WINSTON-SALEM-- A new study at Winston-Salem State University aims to decrease obesity in African-American women.
It is made possible by a $200,000 federal grant from the Department of Health and Human Services.
Vanessa Hood, the associate director of university recreation, spent years competing in the world of fitness and won three world power lifting titles.
She now helps students live healthy lifestyles.
"I've had the opportunity to see my mother and my grandmother both have diabetes, high blood pressure and high cholesterol," said Hood.
Dr. Shawn Ricks, assistant professor of rehabilitation studies, says African-American women have the highest obesity rates in the country.
"African-American women in particular, have been overlooked in terms of their mental health. We're natural nurturers and caregivers but very often we are last on that list," said Ricks.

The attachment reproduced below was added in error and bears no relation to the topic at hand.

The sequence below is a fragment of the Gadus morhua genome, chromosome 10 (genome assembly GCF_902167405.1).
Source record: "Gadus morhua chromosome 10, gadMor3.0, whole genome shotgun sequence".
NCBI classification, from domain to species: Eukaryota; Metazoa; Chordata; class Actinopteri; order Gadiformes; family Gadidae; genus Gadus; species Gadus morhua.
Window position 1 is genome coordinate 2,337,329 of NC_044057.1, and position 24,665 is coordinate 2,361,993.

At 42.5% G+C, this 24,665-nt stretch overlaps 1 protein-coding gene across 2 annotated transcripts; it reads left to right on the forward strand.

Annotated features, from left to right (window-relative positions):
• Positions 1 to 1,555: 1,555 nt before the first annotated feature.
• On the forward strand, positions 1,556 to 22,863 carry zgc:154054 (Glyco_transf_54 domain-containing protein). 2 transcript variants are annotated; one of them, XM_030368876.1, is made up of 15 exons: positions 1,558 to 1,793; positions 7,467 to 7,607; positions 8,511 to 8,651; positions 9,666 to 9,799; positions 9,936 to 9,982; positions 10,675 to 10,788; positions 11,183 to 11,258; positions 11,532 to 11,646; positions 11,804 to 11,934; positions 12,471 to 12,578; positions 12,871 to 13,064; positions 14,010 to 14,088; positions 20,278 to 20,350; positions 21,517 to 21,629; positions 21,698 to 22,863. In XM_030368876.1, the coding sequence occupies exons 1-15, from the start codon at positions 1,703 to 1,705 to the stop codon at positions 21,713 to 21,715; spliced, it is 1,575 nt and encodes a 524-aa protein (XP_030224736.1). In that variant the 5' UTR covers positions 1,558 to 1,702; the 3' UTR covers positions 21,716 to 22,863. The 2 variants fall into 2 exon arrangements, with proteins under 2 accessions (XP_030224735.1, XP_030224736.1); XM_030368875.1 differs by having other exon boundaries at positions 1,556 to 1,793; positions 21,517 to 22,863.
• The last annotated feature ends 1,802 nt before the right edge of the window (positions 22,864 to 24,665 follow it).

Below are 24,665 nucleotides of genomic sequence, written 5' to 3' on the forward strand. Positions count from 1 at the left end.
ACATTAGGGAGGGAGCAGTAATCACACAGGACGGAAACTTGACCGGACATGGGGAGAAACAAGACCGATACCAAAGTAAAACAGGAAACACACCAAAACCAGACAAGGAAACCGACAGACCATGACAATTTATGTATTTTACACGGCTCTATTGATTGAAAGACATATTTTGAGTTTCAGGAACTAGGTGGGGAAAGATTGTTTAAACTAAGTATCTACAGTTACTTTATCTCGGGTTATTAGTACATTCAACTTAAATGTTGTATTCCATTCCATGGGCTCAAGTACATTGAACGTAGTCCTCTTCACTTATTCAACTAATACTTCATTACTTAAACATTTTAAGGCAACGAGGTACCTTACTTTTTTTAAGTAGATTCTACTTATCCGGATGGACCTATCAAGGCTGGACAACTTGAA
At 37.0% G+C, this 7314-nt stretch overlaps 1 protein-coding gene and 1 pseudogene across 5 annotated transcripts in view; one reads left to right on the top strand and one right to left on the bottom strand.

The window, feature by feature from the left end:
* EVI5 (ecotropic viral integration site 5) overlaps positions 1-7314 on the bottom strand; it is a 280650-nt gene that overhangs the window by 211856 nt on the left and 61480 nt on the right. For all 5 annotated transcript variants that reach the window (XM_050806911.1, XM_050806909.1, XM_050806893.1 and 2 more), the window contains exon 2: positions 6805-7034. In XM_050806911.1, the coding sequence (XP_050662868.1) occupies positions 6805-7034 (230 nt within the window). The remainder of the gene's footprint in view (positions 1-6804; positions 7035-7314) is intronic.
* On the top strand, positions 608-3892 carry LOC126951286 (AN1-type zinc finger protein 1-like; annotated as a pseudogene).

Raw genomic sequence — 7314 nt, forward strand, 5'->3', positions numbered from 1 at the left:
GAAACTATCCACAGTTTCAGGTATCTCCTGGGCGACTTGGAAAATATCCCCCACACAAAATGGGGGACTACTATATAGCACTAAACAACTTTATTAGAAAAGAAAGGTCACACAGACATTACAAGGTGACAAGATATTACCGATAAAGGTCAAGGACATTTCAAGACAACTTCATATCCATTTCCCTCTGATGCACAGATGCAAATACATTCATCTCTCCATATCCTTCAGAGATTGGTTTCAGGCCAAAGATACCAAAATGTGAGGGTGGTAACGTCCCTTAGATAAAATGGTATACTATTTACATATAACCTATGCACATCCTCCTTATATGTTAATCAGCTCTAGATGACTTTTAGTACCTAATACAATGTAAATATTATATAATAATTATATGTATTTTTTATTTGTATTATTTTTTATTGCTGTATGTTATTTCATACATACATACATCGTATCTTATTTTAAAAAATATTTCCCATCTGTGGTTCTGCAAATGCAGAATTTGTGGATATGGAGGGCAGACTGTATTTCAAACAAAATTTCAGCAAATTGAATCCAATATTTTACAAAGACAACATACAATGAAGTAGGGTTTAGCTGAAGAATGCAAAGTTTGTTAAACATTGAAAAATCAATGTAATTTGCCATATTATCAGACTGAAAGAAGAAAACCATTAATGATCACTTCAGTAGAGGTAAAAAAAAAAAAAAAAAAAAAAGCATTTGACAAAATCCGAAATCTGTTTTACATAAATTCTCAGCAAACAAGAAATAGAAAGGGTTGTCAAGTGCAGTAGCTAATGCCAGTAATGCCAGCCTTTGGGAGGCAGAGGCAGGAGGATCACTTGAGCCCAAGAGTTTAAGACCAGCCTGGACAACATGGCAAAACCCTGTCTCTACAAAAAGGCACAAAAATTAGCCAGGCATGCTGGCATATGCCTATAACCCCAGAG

"The Coach Approach to Obesity Prevention" will combine wellness coaching with fitness.
"Taking care of yourself or understanding motives behind unhealthy eating is not selfish, it's self-love. We want to help them understand that if you want to live longer and be a better resource for your family then you have to take care of yourself," said Ricks.
A 16-week intervention program includes free coaching, fitness classes, health screenings and a stipend for completing program activities.
It is open to African-American women in the Triad ages 30-65.
"It makes the person being coached feel that they are important enough to have positive results from working out and an improved image of themselves," said Hood.
The study starts sometime in January. To sign-up or for more information, contact the project coordinator: Marian Anderson-Booker at email@example.com.